Leaving college and entering the “real world” can bring about a mixture of excitement and anxiety. I remember feeling as if the possibilities were endless, but also feeling uncertainty about where or how to start the next phase of my life.
You may have countless opportunities ahead of you and will also likely face a few new challenges — including managing income, expenses and (often) student loans. Wherever you are, getting your finances in order could help you be better able to focus on enjoying life as a new grad.
By taking the following steps on the path to achieving financial independence, you’ll be setting yourself up for a stronger financial future.
1. Create a budget
No matter what your future income might be, it’s important to put a realistic budget in place based on what your current income is in order to live within your means. For example, if you make $2,000 per month, your expenses, savings and investments combined should not exceed that number. While budgeting typically means setting limitations, you may be surprised how much freedom the certainty of having a budget can give you.
To start, follow this step-by-step guide to creating a monthly budget:
Calculate your income. The first step is to calculate all of your monthly income from your work pay, side-gigs, regular financial support you may get from family and/or any other funds coming in on a regular basis.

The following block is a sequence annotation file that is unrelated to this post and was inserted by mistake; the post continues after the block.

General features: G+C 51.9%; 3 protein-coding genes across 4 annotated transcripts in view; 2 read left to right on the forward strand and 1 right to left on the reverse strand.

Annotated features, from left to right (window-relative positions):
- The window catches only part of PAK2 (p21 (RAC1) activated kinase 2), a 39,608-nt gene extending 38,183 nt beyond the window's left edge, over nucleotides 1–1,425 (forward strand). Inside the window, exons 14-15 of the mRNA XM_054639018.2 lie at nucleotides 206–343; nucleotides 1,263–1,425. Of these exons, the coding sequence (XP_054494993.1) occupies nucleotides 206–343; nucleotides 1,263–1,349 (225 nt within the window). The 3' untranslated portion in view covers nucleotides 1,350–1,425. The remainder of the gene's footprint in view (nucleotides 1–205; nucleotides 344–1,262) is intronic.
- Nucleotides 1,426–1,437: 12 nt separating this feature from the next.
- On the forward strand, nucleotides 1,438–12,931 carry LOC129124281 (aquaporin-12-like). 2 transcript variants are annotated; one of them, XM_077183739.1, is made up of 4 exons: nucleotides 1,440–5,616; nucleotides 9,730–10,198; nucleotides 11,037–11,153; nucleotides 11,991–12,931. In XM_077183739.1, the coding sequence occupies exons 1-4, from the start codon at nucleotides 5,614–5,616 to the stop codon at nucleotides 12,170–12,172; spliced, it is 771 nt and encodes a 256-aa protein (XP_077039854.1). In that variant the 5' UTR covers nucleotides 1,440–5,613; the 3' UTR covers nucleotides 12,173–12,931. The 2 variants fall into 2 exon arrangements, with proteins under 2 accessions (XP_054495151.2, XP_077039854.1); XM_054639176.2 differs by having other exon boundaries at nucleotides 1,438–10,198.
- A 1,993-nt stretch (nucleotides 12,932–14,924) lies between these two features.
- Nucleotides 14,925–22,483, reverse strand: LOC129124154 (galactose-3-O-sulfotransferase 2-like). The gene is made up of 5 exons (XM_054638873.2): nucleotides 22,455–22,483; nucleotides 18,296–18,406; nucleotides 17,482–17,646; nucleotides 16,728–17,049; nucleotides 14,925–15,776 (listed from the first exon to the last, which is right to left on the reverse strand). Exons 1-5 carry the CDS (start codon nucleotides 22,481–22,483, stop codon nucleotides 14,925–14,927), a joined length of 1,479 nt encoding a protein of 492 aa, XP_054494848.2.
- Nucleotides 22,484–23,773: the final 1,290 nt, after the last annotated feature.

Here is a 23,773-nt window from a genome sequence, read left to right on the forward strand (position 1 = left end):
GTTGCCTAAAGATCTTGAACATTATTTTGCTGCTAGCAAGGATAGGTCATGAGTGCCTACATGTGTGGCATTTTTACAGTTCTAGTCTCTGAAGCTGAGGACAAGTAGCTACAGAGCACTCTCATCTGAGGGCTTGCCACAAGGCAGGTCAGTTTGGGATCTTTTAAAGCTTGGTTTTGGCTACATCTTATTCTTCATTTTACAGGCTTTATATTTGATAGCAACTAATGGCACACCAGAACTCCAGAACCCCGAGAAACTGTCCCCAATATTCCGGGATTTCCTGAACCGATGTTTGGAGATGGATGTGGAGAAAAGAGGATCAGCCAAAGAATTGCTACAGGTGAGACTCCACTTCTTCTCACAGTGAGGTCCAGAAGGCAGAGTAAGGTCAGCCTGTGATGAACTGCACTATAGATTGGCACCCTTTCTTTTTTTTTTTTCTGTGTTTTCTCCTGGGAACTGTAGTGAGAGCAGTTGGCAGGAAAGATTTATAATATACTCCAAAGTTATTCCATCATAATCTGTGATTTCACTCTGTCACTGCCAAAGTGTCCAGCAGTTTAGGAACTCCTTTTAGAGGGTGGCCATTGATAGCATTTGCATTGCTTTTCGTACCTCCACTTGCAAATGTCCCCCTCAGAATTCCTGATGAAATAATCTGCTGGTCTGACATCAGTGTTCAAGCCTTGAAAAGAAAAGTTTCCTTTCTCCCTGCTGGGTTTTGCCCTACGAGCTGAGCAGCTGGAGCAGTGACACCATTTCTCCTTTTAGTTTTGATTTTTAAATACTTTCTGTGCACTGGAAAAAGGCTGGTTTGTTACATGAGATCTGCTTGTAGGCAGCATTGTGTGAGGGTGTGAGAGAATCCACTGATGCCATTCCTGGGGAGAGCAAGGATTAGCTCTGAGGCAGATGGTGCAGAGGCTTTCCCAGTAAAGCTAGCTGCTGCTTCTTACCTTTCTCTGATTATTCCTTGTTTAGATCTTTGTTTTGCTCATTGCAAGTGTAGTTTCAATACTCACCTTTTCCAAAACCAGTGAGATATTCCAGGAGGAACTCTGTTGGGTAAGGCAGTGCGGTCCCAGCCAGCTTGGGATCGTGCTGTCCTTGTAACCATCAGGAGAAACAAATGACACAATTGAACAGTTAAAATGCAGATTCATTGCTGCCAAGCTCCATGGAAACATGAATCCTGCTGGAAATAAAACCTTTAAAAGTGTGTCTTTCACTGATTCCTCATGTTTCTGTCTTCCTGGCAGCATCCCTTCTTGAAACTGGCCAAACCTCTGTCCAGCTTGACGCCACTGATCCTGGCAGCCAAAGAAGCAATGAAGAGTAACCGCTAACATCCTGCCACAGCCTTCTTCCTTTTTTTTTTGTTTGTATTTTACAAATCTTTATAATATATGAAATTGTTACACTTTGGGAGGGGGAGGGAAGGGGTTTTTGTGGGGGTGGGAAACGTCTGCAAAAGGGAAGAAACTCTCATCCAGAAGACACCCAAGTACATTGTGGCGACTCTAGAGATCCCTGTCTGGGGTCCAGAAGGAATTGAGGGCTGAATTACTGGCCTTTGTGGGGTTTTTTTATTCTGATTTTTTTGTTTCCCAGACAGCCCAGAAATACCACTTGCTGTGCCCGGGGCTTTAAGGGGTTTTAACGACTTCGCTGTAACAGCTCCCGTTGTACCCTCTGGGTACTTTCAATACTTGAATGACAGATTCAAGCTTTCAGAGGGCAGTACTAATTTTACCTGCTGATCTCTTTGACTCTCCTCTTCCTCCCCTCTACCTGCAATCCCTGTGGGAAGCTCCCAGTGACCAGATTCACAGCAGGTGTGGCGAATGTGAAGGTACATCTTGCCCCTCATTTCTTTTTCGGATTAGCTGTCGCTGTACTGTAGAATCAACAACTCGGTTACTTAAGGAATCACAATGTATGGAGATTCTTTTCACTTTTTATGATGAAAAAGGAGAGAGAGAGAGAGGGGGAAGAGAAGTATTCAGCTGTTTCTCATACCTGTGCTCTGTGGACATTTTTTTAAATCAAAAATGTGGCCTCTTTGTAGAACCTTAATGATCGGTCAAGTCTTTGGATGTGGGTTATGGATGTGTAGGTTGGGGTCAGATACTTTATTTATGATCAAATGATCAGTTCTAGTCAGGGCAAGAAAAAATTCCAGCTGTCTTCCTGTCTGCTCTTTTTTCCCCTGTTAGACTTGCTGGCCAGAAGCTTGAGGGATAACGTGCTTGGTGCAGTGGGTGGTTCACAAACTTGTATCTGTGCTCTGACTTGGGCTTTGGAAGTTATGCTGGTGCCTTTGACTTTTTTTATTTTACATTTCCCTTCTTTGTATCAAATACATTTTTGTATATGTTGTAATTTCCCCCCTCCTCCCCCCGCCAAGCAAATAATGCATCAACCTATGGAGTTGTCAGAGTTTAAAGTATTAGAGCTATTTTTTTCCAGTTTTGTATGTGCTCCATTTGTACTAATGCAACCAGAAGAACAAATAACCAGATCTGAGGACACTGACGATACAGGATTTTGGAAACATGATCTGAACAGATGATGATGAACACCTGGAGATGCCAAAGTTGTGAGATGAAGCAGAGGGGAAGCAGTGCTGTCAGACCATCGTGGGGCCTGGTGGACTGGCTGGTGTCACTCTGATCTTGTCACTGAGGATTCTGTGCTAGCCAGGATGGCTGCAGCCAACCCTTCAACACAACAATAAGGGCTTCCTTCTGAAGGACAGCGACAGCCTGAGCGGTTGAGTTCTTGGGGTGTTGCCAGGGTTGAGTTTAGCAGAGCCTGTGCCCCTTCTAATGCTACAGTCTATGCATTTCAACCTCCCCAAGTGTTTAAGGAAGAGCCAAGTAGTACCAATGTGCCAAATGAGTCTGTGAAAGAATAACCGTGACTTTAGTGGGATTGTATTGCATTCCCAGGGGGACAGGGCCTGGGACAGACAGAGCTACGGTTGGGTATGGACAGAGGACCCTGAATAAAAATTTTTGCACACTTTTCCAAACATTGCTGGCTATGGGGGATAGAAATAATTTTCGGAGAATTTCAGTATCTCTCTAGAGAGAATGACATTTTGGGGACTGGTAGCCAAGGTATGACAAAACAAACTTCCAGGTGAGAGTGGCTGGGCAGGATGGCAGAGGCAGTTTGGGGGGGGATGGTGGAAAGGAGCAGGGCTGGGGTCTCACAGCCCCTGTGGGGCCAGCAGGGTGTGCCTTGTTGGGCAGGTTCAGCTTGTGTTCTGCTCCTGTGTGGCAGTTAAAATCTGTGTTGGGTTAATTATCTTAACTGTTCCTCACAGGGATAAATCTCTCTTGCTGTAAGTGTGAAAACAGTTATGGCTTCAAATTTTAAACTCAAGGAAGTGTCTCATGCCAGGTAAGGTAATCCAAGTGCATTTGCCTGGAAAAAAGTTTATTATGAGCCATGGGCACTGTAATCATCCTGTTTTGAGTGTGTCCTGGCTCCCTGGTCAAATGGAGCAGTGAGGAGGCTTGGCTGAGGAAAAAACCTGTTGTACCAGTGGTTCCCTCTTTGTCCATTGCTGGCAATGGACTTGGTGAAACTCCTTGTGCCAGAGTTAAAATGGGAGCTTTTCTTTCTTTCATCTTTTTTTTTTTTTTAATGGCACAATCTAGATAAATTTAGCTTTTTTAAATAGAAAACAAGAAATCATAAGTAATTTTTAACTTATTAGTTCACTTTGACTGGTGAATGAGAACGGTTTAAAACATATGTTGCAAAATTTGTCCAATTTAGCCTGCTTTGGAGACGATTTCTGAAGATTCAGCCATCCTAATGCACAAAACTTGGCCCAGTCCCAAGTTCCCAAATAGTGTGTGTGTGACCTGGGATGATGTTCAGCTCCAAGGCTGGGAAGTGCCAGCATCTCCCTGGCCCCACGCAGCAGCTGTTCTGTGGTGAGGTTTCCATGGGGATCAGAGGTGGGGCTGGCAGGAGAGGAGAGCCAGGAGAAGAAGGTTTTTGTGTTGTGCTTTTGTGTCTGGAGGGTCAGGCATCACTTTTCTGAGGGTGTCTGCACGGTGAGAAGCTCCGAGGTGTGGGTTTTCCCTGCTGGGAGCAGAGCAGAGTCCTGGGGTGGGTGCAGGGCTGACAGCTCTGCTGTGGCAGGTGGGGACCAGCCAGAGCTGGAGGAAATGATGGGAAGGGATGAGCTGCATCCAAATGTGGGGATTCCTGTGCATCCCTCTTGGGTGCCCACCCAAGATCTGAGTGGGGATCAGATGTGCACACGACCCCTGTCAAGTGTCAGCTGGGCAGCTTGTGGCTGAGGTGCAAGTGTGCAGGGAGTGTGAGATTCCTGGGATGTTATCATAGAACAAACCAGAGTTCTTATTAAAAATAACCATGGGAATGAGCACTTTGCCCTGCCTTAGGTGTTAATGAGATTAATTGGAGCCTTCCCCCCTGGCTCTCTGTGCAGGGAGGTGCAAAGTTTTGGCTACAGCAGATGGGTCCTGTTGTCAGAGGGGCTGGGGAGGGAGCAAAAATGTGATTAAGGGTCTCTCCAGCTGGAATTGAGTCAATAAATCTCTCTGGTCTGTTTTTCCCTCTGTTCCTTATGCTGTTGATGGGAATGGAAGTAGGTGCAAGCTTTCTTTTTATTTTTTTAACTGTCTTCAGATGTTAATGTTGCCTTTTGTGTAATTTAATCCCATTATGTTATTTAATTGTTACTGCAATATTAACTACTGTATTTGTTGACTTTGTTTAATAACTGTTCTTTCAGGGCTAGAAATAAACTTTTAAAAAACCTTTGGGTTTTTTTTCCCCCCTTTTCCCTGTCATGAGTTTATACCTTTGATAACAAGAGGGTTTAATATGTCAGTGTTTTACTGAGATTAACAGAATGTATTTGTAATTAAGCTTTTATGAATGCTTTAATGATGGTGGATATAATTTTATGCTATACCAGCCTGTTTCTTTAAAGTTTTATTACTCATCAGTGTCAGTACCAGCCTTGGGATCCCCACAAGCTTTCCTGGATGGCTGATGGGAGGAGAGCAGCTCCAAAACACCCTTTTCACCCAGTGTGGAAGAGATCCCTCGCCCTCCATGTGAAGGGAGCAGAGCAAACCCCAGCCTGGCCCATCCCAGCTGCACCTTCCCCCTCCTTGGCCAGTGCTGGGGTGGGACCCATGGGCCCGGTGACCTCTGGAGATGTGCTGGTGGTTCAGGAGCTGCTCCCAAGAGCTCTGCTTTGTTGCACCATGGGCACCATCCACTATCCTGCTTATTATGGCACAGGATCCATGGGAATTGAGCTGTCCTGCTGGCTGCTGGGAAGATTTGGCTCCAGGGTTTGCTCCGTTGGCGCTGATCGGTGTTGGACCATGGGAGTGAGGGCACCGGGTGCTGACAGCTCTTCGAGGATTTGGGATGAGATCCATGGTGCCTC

Evaluate your expenses. List all of your expenses, including rent, food, transportation, loan payments, entertainment, etc. Taking an objective look at the list, break your expenses into “wants” versus “needs.” When calculating, don’t forget to put money aside for taxes if you take on contract or freelancing work.
Track, trim and target. Once you start tracking, you may be surprised to learn where your money goes. Take a hard look at your expenses and start eliminating unnecessary spending by evaluating your wants. Sometimes reducing expenses is easier than cutting costs. Remember, your budget is a living document and you can always make adjustments and reevaluate as necessary.
There are many free tools at your disposal to help you create and stick to a budget. Online resources and apps can help you keep track of your income and expenses, making it easier to stick to your budget. To get started, try this Budgeting Calculator.
2. Prioritize paying off your student loans
Whether you have a student loan or other loan, you will drastically reduce the amount of money you will pay over the term of the loan by making extra payments towards the balance on those that have the highest interest rates. It may be tempting to defer or pay the minimums on your student loans, but the longer you wait to pay them off, the more interest will accrue. Making more than the minimum payment, even by a little, will help you reach your goal faster.
3. Build a safety net
You should aim to have three to six months of basic living expenses in your savings account as an emergency fund. You never know when you might need a car repair, lose your job or have to handle an unexpected financial emergency. These expenses could put you in a tough place if you don’t have a safety net, forcing you to miss loan payments (and incur penalties or fees) or take on interest-accruing debt.